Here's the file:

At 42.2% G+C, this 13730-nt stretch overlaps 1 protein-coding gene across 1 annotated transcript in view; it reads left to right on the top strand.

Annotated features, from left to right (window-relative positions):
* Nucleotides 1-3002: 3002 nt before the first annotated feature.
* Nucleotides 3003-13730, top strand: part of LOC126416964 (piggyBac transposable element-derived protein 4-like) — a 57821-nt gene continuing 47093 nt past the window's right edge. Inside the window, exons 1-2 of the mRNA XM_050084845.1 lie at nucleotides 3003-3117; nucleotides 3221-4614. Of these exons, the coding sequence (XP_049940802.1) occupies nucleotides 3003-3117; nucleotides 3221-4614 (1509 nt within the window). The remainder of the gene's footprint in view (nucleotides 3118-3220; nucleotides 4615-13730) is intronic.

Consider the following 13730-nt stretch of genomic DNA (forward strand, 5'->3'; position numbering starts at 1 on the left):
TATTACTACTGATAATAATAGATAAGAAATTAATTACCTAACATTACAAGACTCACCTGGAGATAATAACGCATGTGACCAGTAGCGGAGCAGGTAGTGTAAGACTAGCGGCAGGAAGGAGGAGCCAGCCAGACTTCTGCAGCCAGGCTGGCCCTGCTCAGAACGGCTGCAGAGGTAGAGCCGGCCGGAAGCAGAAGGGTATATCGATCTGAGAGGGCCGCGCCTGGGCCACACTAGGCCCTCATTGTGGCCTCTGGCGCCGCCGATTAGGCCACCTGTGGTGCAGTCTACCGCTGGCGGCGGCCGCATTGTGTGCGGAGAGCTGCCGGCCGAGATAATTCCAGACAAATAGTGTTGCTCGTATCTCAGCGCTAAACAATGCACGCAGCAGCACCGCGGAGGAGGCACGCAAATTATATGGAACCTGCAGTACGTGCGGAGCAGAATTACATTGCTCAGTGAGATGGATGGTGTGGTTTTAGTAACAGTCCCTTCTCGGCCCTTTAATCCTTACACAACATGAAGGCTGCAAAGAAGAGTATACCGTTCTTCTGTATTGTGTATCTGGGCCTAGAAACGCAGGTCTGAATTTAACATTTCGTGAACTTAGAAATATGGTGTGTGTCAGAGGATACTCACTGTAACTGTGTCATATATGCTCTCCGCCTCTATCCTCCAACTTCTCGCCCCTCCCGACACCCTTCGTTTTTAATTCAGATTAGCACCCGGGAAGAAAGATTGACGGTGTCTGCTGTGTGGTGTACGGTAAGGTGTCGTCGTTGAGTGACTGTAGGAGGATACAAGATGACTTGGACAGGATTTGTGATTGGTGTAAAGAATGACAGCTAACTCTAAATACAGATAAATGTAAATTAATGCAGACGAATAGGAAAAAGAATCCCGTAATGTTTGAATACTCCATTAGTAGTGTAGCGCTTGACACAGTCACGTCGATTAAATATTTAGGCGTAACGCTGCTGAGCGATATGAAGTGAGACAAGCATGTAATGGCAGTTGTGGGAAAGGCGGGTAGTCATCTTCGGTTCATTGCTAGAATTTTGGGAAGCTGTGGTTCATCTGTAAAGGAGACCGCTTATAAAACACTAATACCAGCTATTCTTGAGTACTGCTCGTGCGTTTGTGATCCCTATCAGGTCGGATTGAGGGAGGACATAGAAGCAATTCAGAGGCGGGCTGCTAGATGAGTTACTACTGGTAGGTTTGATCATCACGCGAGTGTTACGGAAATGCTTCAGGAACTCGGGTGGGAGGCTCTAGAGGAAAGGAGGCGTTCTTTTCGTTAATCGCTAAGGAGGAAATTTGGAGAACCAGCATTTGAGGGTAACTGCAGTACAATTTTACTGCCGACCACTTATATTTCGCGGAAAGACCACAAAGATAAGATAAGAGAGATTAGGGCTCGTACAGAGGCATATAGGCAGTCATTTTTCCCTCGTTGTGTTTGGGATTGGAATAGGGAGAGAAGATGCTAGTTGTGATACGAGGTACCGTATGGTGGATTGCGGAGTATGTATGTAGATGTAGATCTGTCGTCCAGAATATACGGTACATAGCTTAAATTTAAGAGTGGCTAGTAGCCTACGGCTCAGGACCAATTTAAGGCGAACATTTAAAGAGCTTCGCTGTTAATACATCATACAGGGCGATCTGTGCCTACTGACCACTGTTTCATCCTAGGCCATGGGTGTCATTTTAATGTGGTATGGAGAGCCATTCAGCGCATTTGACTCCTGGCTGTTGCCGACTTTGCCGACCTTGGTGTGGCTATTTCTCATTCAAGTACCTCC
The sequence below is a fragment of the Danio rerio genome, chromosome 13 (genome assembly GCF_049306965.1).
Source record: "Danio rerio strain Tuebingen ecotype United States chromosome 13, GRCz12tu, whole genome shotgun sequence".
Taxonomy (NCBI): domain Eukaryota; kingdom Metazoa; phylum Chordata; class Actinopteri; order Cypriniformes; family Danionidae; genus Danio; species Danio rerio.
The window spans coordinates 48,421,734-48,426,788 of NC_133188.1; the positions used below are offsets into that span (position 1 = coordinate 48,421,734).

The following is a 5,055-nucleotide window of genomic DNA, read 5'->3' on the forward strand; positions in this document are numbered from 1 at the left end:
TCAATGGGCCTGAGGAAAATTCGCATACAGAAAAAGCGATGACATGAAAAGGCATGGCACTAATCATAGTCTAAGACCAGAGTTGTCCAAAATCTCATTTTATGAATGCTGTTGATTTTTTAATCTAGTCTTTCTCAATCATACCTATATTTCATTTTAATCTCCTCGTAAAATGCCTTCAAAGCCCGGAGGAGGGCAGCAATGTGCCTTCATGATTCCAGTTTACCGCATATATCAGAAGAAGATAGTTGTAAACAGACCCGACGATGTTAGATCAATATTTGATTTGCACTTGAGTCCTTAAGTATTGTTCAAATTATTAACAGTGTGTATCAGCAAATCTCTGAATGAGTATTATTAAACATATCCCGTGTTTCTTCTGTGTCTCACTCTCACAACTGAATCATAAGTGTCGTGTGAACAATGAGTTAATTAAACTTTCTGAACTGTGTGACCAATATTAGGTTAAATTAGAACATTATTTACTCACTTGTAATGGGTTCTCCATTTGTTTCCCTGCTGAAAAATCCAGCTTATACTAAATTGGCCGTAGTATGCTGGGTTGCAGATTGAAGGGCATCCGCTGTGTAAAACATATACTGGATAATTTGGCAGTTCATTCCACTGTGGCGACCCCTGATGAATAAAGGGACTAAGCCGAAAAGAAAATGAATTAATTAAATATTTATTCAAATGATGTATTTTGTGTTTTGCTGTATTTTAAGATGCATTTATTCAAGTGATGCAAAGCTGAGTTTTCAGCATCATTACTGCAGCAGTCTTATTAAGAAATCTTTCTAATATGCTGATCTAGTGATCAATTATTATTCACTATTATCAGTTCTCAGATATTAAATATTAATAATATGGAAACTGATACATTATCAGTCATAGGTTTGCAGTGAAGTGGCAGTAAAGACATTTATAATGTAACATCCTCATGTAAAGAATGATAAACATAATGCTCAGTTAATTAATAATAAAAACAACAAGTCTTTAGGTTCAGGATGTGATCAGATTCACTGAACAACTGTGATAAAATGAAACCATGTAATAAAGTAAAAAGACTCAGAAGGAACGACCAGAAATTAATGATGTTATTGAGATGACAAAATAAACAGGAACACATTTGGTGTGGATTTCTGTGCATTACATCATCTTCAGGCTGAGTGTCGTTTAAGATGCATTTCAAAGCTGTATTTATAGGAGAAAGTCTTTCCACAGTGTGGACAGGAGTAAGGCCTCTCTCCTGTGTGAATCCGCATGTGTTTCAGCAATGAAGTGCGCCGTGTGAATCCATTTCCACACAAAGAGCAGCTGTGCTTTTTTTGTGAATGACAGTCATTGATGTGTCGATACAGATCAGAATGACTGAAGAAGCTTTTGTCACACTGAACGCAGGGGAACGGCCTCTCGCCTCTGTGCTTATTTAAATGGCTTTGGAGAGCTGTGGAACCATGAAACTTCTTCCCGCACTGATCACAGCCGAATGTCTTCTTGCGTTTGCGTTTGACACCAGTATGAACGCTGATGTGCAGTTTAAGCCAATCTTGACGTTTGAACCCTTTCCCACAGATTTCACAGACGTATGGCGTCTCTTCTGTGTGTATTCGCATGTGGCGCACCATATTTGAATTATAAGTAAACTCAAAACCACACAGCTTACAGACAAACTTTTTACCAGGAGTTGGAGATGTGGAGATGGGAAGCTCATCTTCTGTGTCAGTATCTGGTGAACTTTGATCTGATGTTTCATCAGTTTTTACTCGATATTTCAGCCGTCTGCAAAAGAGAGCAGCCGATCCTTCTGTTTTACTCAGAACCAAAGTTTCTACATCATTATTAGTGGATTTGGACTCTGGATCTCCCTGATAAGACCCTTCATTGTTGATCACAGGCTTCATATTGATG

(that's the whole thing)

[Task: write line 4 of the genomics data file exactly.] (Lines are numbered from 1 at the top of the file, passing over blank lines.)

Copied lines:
* Nucleotides 3003-13730, top strand: part of LOC126416964 (piggyBac transposable element-derived protein 4-like) — a 57821-nt gene continuing 47093 nt past the window's right edge. Inside the window, exons 1-2 of the mRNA XM_050084845.1 lie at nucleotides 3003-3117; nucleotides 3221-4614. Of these exons, the coding sequence (XP_049940802.1) occupies nucleotides 3003-3117; nucleotides 3221-4614 (1509 nt within the window). The remainder of the gene's footprint in view (nucleotides 3118-3220; nucleotides 4615-13730) is intronic.